Scotland Equestrian Tourism’ project;
• At the programme level, we would expect to co-operate with other
LEADER areas and, in particular, with those who are in “neighbouring”
areas and including new LAGs such as West Lothian;
• As part of the Forth Region link we will communicate with other LAGs
within the region and work on Action 2 projects;
• There are examples of transnational links that already exist (e.g. through
the exchange of experience with the Scottish Agricultural Organisations
Society) and we expect to work to develop links that are already
• We will utilise twinning links within the Councils to encourage co-
operation between projects e.g. in France, Germany etc. We anticipate
that the LEADER Project Officer will be in regular contact with the RPAC
Officer and will attend RPAC events as required. There will of course be
cross-membership between RPAC and the LAG providing an additional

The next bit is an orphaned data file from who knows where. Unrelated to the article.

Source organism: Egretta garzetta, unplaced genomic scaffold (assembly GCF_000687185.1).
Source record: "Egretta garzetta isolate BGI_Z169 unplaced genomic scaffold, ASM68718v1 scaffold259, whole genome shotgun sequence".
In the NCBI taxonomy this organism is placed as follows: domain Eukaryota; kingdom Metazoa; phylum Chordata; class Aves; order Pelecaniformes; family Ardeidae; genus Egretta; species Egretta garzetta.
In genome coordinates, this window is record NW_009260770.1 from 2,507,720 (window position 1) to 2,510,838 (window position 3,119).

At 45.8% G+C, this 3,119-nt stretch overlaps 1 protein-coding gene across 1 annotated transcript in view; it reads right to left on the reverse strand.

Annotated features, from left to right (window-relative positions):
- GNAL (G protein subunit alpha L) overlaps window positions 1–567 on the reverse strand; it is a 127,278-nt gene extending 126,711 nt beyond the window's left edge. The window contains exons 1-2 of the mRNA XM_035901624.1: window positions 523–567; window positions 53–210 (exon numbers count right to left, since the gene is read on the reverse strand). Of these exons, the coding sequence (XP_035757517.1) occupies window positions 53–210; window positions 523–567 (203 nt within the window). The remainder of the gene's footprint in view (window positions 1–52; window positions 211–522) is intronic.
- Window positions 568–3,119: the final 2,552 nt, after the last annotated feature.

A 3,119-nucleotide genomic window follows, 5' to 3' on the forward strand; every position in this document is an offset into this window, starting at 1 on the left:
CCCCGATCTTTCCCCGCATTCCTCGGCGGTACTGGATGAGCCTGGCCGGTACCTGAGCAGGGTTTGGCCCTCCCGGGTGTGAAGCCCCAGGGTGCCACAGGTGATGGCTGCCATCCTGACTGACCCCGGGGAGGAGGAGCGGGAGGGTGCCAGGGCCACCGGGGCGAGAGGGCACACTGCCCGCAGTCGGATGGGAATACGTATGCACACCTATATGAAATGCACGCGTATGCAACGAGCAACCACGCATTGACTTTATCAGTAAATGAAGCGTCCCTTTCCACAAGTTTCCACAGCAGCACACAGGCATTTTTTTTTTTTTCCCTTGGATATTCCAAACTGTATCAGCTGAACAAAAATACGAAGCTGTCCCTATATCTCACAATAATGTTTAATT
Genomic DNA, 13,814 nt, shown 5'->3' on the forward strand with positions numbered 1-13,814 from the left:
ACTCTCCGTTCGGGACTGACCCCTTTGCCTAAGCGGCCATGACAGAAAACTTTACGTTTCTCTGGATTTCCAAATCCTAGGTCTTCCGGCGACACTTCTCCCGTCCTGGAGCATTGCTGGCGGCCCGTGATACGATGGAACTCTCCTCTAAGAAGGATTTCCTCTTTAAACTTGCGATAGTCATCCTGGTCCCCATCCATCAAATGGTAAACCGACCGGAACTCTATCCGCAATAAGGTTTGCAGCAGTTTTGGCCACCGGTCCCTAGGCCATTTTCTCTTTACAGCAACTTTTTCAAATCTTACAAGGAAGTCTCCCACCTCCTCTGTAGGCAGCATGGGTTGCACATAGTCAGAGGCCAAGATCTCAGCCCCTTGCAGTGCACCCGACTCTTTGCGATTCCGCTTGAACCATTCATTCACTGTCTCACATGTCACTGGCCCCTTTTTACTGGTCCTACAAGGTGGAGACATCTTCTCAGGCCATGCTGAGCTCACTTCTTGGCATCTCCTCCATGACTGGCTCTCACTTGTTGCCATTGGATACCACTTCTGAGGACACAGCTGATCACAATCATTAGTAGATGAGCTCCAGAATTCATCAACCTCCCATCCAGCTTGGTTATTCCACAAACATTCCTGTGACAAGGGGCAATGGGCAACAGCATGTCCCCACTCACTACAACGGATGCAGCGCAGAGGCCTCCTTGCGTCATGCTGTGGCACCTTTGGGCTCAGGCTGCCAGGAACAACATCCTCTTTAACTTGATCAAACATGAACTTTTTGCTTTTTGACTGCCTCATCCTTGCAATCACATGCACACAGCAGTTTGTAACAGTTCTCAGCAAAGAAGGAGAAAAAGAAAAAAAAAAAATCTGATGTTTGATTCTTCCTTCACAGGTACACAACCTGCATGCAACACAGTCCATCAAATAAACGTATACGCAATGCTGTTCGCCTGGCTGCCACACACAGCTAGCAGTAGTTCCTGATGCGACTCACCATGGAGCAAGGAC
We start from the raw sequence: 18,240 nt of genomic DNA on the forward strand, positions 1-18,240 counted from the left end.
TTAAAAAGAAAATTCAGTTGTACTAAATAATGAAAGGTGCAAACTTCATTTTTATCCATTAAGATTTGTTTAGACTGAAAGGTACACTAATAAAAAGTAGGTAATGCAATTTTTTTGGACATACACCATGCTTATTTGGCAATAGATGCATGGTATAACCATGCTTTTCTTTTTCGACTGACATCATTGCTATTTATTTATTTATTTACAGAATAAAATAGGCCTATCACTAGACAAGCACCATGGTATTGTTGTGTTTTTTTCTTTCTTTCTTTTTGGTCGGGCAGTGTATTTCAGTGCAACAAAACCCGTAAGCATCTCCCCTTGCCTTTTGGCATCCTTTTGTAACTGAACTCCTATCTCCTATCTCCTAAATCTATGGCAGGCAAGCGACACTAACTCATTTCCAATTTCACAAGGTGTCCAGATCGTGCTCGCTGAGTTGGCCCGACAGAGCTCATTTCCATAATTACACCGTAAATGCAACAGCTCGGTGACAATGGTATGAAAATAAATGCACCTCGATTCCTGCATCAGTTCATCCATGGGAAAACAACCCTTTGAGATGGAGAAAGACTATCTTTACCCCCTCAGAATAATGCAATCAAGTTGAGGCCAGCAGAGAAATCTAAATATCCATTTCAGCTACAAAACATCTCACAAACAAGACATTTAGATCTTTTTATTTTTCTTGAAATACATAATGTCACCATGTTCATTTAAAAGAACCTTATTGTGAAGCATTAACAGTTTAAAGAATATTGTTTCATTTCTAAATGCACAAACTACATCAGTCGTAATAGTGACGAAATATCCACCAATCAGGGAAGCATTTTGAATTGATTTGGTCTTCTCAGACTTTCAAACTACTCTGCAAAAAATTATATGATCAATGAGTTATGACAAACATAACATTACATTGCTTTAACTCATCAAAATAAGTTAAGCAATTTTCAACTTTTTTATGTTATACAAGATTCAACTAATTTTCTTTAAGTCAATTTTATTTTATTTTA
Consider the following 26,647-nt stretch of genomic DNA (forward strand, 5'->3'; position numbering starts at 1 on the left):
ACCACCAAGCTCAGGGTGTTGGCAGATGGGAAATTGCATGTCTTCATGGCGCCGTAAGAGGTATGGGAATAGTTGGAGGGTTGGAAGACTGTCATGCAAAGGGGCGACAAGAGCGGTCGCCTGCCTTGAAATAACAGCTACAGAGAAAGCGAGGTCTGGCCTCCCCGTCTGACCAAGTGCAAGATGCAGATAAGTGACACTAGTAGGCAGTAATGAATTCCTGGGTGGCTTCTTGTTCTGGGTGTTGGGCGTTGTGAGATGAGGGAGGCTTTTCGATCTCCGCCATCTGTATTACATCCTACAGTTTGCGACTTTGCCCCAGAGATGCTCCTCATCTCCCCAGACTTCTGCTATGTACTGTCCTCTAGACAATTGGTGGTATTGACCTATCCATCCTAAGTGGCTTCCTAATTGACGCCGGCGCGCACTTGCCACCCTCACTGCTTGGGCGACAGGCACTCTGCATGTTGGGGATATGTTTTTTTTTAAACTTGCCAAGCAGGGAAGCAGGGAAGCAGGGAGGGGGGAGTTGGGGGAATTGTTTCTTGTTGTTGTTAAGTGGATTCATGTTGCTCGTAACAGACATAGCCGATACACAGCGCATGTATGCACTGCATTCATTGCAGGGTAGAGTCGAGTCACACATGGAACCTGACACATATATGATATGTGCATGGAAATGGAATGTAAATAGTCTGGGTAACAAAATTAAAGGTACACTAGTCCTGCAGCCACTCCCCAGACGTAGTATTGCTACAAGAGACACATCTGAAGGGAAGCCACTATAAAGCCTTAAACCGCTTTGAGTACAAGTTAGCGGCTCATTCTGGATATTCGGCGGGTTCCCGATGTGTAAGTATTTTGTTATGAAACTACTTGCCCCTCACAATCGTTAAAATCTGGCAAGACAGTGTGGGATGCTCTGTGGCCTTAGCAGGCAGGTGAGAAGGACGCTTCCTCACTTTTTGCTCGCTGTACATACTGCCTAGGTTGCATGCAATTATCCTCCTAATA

The LAG (and the Advisory Group) are already excellent examples of
partnership working across partners, with communities and across Local
Authority boundaries. In continuing this approach, allied to engagement
with communities on the ground, we believe that our LEADER programme
can make a significant contribution to ensuring that rural communities have
a say in the Community Planning process. Representatives from the
Community Planning Partnership have already agreed to take part in the
Advisory Group and the localised Community Planning Groups will be invited
to comment on project proposals.
ON THE GROUND
There are a number of ways by which organisational co-operation “on the
ground” will be fostered. As well as the engagement with community
organisations that we have already described, some other examples of this
• Stronger links with Higher Educational establishment to encourage, for
example, graduate placements in some projects;
• Working with existing groups to encourage volunteering (e.g. the